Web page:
Since she accepted her first bespoke commission by chance seven years ago, the service has snowballed. “People want to avoid creating more waste by discarding pieces they don’t feel suit them,” Chapman explains. “But jewellery is hugely sentimental, so it’s also about being able to wear heirlooms in another guise rather than simply storing them away as keepsakes.” She loves the sequence of refashioning existing heirlooms into future family treasures and says her customers fully appreciate the circular process too. “Several have returned three or four times to have different items reworked into bespoke pieces,” she says.
This level of customer satisfaction seems to be another unifying theme among these brands. Armagh native Síofra Caherty, founder of Belfast-based bag design studio Jump The Hedges, says she's always surprised, and thrilled, when a customer messages her to say how much they love their new bag.
"I come from a family that has always recycled and composted, so sustainable design was where my passion lay from an early age," she explains. The NCAD and Belfast School Of Art graduate works primarily with truck tarpaulin to create colourful utilitarian bum bags as well as glamorous shoppers, but she's as preoccupied with the quality of craftsmanship as she is with repurposing waste.
"Irrespective of the story behind a brand, the craftsmanship has to be there if people are going to part with their hard-earned cash." Both comedian Aisling Bea and broadcaster and author Annie MacManus have bought items from Caherty's collections, imbuing both the brand and its ethos with considerable currency.
With a sixth-generation leather maker and master seamstress at the helm, quality craftsmanship is at the heart of accessories brand Mamukko. From their Kinsale workshop, husband and wife team Attila and Nora Magyar repurpose sails and rubber life rafts into holdalls, messenger bags, crossbody bags and purses.
They also use upcycled Italian vegan leather to create their utilitarian-chic accessories collection. Although ten years in business this year, Atilla says the couple has no plans to scale up the business. “Creating large volumes can generate more waste. We want to remain a family business making unique products in small batches,” he explains.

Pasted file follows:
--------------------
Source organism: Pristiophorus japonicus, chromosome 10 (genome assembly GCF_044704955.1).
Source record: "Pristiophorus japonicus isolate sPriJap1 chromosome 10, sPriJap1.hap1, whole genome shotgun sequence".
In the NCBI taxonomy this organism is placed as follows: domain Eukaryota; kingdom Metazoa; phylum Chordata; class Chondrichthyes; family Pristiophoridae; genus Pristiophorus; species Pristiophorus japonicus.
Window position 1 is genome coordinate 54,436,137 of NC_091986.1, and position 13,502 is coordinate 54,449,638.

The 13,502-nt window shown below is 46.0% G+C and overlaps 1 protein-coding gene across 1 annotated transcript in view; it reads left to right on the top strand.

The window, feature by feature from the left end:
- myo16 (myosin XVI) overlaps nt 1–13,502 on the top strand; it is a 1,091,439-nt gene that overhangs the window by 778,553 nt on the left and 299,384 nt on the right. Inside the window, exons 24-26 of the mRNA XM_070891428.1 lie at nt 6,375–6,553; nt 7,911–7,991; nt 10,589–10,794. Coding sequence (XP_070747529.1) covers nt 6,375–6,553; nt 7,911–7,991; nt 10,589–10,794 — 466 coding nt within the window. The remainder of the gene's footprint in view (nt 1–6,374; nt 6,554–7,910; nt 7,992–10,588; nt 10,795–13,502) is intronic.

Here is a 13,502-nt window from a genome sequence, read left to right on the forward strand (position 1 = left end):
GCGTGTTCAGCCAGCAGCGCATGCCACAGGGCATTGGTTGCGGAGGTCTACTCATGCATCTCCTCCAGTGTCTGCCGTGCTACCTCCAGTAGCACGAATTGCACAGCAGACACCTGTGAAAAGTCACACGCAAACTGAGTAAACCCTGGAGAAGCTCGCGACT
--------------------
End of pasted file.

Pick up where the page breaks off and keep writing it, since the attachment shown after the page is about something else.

A native of Hungry, Atilla has lived in Cork for 14 years – describing Kinsale as “the nicest corner of the world” – and says he’s noticed a big change in attitudes towards recycled and upcycled goods in this time. “We all still buy too many things,” he says, “But people’s mindset is changing.”
Festival industry veteran Megan Best, one half of Attention Attire, a fashion brand that upcycles festival campsite waste into contemporary clothes and accessories, can attest to this change in mindset. "When we launched in 2017, we were advised by marketers not to headline with our circular fashion agenda. But this year, we've been told that we absolutely should lead with the story." What a difference a pandemic makes.
"The past year has caused people to pause and to reflect on their priorities," believes the 42-year-old. Her business partner is NCAD graduate Deborah Tormey and both women are passionate about persuading others to view waste as a resource that can be used to create something very special. "In the past, the frustrating thing about sustainable fashion was that everything looked beige," she explains. "We were determined to do something different." The result is a cool, contemporary collection of casual wear that plays with colour, pattern and silhouette. While Best explains that they were targeting the typical festival-going age range of 18-35, the brand has attracted a firm following in the 40-plus age bracket too.
This is no great surprise given that style has no age limit. What may come as a surprise, though, is how many creatives are embracing the zero waste movement and thriving within it. Quality craftsmanship and cool design can be achieved without ethical and environmental compromises.